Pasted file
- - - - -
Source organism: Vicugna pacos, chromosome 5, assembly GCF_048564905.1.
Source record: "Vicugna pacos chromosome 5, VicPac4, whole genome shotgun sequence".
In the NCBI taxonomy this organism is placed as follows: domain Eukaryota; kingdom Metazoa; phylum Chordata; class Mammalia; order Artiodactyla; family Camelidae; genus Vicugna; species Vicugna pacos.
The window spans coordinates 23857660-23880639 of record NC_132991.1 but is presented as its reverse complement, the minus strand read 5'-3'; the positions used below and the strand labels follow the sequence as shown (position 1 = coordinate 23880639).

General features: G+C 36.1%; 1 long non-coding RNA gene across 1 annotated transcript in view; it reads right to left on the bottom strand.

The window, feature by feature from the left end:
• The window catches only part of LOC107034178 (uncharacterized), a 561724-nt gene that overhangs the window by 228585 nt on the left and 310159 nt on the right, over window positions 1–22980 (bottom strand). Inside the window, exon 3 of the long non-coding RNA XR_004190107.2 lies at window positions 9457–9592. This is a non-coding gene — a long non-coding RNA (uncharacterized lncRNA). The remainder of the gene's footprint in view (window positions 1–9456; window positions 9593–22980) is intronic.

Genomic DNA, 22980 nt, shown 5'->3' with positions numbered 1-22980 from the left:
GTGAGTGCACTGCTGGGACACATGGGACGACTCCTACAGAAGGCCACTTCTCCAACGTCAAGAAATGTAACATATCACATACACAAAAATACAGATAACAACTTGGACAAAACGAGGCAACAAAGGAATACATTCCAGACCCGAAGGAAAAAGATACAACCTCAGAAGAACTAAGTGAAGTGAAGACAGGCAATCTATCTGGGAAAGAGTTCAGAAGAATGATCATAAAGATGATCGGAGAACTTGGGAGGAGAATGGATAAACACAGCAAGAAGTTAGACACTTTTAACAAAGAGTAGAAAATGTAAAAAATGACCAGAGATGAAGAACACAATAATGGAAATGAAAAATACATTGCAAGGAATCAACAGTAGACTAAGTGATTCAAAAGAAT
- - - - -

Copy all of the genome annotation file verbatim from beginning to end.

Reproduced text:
Source organism: Vicugna pacos, chromosome 5, assembly GCF_048564905.1.
Source record: "Vicugna pacos chromosome 5, VicPac4, whole genome shotgun sequence".
In the NCBI taxonomy this organism is placed as follows: domain Eukaryota; kingdom Metazoa; phylum Chordata; class Mammalia; order Artiodactyla; family Camelidae; genus Vicugna; species Vicugna pacos.
The window spans coordinates 23857660-23880639 of record NC_132991.1 but is presented as its reverse complement, the minus strand read 5'-3'; the positions used below and the strand labels follow the sequence as shown (position 1 = coordinate 23880639).

General features: G+C 36.1%; 1 long non-coding RNA gene across 1 annotated transcript in view; it reads right to left on the bottom strand.

The window, feature by feature from the left end:
• The window catches only part of LOC107034178 (uncharacterized), a 561724-nt gene that overhangs the window by 228585 nt on the left and 310159 nt on the right, over window positions 1–22980 (bottom strand). Inside the window, exon 3 of the long non-coding RNA XR_004190107.2 lies at window positions 9457–9592. This is a non-coding gene — a long non-coding RNA (uncharacterized lncRNA). The remainder of the gene's footprint in view (window positions 1–9456; window positions 9593–22980) is intronic.

Genomic DNA, 22980 nt, shown 5'->3' with positions numbered 1-22980 from the left:
GTGAGTGCACTGCTGGGACACATGGGACGACTCCTACAGAAGGCCACTTCTCCAACGTCAAGAAATGTAACATATCACATACACAAAAATACAGATAACAACTTGGACAAAACGAGGCAACAAAGGAATACATTCCAGACCCGAAGGAAAAAGATACAACCTCAGAAGAACTAAGTGAAGTGAAGACAGGCAATCTATCTGGGAAAGAGTTCAGAAGAATGATCATAAAGATGATCGGAGAACTTGGGAGGAGAATGGATAAACACAGCAAGAAGTTAGACACTTTTAACAAAGAGTAGAAAATGTAAAAAATGACCAGAGATGAAGAACACAATAATGGAAATGAAAAATACATTGCAAGGAATCAACAGTAGACTAAGTGATTCAAAAGAAT